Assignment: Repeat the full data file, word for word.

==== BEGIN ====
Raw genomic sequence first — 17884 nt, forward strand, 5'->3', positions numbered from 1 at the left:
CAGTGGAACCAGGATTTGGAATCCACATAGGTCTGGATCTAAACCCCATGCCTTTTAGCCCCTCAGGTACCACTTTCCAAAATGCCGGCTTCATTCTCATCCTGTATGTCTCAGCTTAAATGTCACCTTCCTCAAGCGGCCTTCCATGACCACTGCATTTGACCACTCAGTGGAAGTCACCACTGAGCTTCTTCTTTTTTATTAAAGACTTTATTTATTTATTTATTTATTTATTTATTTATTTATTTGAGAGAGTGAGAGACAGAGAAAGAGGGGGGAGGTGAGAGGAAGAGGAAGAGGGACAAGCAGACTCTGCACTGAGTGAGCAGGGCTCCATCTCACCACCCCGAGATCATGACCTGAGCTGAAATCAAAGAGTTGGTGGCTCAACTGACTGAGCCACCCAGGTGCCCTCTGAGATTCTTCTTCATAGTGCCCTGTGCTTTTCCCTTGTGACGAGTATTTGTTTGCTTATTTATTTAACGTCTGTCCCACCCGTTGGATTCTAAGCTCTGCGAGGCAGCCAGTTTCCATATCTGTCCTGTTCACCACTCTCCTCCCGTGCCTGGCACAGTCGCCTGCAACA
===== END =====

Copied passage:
Raw genomic sequence first — 17884 nt, forward strand, 5'->3', positions numbered from 1 at the left:
CAGTGGAACCAGGATTTGGAATCCACATAGGTCTGGATCTAAACCCCATGCCTTTTAGCCCCTCAGGTACCACTTTCCAAAATGCCGGCTTCATTCTCATCCTGTATGTCTCAGCTTAAATGTCACCTTCCTCAAGCGGCCTTCCATGACCACTGCATTTGACCACTCAGTGGAAGTCACCACTGAGCTTCTTCTTTTTTATTAAAGACTTTATTTATTTATTTATTTATTTATTTATTTATTTATTTGAGAGAGTGAGAGACAGAGAAAGAGGGGGGAGGTGAGAGGAAGAGGAAGAGGGACAAGCAGACTCTGCACTGAGTGAGCAGGGCTCCATCTCACCACCCCGAGATCATGACCTGAGCTGAAATCAAAGAGTTGGTGGCTCAACTGACTGAGCCACCCAGGTGCCCTCTGAGATTCTTCTTCATAGTGCCCTGTGCTTTTCCCTTGTGACGAGTATTTGTTTGCTTATTTATTTAACGTCTGTCCCACCCGTTGGATTCTAAGCTCTGCGAGGCAGCCAGTTTCCATATCTGTCCTGTTCACCACTCTCCTCCCGTGCCTGGCACAGTCGCCTGCAACA